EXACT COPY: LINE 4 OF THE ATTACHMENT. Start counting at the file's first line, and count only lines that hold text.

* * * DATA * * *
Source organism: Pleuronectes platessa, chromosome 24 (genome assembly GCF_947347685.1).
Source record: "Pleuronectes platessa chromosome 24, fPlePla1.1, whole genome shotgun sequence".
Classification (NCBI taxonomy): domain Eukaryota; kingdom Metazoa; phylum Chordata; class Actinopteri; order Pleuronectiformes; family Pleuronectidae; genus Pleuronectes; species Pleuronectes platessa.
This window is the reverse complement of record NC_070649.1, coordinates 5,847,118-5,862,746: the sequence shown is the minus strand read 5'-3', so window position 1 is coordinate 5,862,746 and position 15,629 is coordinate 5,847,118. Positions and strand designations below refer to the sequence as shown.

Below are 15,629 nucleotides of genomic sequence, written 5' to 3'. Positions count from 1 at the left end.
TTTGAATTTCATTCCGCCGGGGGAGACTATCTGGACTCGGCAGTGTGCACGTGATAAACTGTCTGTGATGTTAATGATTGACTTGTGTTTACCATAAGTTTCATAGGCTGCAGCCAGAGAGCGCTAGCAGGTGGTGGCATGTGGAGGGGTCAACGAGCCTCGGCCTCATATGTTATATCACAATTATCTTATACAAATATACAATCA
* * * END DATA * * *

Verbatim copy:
This window is the reverse complement of record NC_070649.1, coordinates 5,847,118-5,862,746: the sequence shown is the minus strand read 5'-3', so window position 1 is coordinate 5,862,746 and position 15,629 is coordinate 5,847,118. Positions and strand designations below refer to the sequence as shown.